THE Sydney Convicts may be getting all the plaudits for holding high their fourth Bingham Cup, but the tournament itself has come in for even higher praise with the head of rugby union calling the event “phenomenal”.

Australian Rugby Union (ARU) chief executive Bill Pulver who attended the grand final of the gay rugby world cup between the Convicts and Brisbane Hustlers on Sunday, said the tournament was a key part of the sport’s ambition to be more inclusive.

“The Bingham Cup is just the most wonderful reflection of what we’re hoping to achieve and the spirit and joy that’s been attached to this event has been absolutely phenomenal,” Pulver told the Star Observer.

Last week’s announcement that the ARU had signed off on a new anti-homophobia and inclusion policy was a sign that “the core values that we’ve got align themselves perfectly with what the Bingham Cup is trying to achieve,” he said.

Nevertheless, efforts to make the sport more welcoming to gay players needed to go on, Pulver added: “If you look at elite rugby there’s not a lot of guys that have come out and declared their sexuality and as a consequence I suspect that means we’ve still got a fair bit of work to do.”

The rugby chief said the football on display was good quality and the epitome of a tough game.

“[There’s] a lot of big boys out there, very physical, everyone gets on very well, and at the end of it you shake hands and, in this case, [have] a little hug,” he said.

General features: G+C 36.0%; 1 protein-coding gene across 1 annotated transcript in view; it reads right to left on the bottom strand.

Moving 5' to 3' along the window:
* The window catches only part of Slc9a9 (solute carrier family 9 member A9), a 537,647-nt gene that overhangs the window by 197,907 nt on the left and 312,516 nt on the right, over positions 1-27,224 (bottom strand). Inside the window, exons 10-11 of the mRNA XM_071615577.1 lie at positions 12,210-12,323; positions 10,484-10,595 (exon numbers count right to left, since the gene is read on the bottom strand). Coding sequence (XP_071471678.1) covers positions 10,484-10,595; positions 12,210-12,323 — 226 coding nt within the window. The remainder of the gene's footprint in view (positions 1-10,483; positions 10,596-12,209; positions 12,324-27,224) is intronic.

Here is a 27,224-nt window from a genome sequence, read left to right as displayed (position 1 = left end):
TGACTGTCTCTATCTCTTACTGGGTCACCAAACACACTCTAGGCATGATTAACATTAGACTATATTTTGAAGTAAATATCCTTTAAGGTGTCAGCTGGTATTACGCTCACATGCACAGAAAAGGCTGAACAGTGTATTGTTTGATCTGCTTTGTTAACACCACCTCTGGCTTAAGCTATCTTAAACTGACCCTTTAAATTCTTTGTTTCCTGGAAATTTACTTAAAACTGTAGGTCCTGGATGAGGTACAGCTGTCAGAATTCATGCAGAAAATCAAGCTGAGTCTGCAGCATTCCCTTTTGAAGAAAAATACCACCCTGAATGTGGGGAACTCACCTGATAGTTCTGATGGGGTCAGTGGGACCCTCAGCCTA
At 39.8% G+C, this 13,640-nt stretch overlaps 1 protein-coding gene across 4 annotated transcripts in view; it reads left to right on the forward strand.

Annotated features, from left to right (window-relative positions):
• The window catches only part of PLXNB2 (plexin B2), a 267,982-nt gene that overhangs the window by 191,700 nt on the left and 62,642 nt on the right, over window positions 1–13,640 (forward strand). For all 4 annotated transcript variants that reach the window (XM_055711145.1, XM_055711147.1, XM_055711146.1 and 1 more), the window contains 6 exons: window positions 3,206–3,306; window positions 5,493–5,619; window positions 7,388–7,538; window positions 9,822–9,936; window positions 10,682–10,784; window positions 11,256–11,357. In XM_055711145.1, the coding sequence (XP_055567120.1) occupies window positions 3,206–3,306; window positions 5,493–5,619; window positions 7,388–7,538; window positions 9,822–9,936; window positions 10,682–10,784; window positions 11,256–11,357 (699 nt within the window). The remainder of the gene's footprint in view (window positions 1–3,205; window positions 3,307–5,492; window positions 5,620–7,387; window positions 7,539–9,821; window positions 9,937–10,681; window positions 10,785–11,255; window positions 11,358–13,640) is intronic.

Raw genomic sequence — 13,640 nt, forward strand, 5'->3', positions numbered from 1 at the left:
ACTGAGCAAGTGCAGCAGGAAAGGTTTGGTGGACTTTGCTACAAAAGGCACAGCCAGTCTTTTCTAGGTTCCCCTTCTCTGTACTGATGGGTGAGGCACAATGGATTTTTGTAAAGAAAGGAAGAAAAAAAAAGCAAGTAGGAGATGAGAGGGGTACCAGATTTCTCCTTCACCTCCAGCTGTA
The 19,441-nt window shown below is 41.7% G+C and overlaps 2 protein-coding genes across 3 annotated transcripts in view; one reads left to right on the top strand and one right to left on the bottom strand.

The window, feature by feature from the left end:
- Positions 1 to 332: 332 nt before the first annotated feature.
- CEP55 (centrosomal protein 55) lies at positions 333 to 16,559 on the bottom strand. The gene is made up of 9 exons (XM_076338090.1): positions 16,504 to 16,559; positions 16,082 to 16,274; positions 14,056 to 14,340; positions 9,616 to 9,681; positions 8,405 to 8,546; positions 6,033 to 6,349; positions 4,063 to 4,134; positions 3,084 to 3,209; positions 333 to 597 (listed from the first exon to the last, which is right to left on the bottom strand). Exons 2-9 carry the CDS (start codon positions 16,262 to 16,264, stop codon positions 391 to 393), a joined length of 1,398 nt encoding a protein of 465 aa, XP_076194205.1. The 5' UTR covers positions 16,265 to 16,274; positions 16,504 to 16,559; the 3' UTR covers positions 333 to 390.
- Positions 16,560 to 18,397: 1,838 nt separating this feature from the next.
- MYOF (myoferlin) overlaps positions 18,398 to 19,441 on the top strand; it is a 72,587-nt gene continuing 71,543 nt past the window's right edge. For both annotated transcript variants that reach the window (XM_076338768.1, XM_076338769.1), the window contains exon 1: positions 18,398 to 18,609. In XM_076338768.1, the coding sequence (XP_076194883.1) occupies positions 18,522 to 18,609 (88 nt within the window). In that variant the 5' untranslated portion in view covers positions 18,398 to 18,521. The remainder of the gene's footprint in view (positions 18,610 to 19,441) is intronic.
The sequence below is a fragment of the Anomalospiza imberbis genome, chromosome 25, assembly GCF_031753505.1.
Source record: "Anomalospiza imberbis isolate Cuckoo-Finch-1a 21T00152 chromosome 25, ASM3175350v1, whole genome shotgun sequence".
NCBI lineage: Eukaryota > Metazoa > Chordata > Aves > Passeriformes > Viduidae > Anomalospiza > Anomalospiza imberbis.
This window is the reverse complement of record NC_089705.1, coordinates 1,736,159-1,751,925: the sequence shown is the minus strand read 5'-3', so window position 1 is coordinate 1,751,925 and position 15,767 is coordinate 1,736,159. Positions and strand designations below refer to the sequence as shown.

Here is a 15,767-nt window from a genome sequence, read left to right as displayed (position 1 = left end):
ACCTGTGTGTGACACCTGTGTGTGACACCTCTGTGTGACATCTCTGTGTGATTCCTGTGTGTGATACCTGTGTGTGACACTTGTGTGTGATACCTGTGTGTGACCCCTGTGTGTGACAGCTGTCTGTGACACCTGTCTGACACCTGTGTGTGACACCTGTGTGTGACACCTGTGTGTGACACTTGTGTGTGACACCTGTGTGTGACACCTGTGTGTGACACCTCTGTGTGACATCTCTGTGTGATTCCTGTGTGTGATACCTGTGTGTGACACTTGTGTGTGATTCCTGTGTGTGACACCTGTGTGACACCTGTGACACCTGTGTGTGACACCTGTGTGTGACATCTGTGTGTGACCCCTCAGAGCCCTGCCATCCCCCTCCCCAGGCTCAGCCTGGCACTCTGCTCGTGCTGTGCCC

At the tournament’s opening ceremony, NSW Governor Marie Bashir remarked that the respect on show at the cup was an example of the “good Australia,” and she had never before been to an event where there was “so much joy, love, integration and certainly solidarity that we feel together”.

Openly-gay US Ambassador to Australia John Berry also attended Sunday’s final, telling the Star Observer he wanted to cheer all the American teams for coming, despite the distance and cost.

“We’re all very proud of their performance and courage [for] being out and being examples and making it so the next generation will have an easier way to go with civil rights,” he said.

“The Bingham Cup is an example [that] LGBT people can excel at whatever they put their minds and hearts to and that’s really what the cup is here to represent.”

With the next Bingham Cup expected to be held in the USA in 2016 – in either Nashville, Boston or Chicago – Berry said it would give his the city’s citizens a chance “to pay back a little bit of the wonderful hospitality you have all shared with the Americans this week”.

However, he laid down a challenge to the Convicts who, in the most recent competition, had to face fewer US sides with many made up of players from several cities.

“I think they’re going to find when they are playing against a whole team who are used to playing against each other that Americans are a pretty formidable force – they ought not take for granted that we won’t be holding the cup a couple of years from now,” he said.

Bingham Cup Sydney 2014 president Andrew Purchas said: “We had a vision to put on more than a rugby tournament when we decided to host the Bingham Cup.

“We wanted to shine a spotlight on the issues of homophobia in sport [and] this work will continue both in Australia and around the world.”

Watch this video for all the Bingham Cup final day highlights (including the streakers from Manchester):

(Main image: The Sydney Convicts hoist the Bingham Cup at the end of the grand final Photo: Ann-Marie Calilhanna; Star Observer) 

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